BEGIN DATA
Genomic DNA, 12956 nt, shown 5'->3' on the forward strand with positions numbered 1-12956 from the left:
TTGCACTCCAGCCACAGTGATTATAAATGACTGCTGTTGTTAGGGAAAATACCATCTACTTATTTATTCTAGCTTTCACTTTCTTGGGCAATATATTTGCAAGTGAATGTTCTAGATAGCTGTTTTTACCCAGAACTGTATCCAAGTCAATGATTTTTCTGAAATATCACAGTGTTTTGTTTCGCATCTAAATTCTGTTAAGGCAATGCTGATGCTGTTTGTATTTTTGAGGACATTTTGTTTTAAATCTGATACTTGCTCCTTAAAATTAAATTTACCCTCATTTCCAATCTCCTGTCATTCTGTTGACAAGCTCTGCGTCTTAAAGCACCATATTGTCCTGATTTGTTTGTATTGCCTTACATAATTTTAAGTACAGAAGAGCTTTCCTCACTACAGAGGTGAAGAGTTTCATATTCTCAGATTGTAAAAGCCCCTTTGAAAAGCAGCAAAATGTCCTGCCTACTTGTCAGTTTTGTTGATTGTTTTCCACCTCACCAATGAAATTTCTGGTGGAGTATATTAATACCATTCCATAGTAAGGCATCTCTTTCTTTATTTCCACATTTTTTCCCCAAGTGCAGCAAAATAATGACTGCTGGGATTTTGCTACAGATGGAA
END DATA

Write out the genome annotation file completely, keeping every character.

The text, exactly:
Genomic DNA, 12956 nt, shown 5'->3' on the forward strand with positions numbered 1-12956 from the left:
TTGCACTCCAGCCACAGTGATTATAAATGACTGCTGTTGTTAGGGAAAATACCATCTACTTATTTATTCTAGCTTTCACTTTCTTGGGCAATATATTTGCAAGTGAATGTTCTAGATAGCTGTTTTTACCCAGAACTGTATCCAAGTCAATGATTTTTCTGAAATATCACAGTGTTTTGTTTCGCATCTAAATTCTGTTAAGGCAATGCTGATGCTGTTTGTATTTTTGAGGACATTTTGTTTTAAATCTGATACTTGCTCCTTAAAATTAAATTTACCCTCATTTCCAATCTCCTGTCATTCTGTTGACAAGCTCTGCGTCTTAAAGCACCATATTGTCCTGATTTGTTTGTATTGCCTTACATAATTTTAAGTACAGAAGAGCTTTCCTCACTACAGAGGTGAAGAGTTTCATATTCTCAGATTGTAAAAGCCCCTTTGAAAAGCAGCAAAATGTCCTGCCTACTTGTCAGTTTTGTTGATTGTTTTCCACCTCACCAATGAAATTTCTGGTGGAGTATATTAATACCATTCCATAGTAAGGCATCTCTTTCTTTATTTCCACATTTTTTCCCCAAGTGCAGCAAAATAATGACTGCTGGGATTTTGCTACAGATGGAA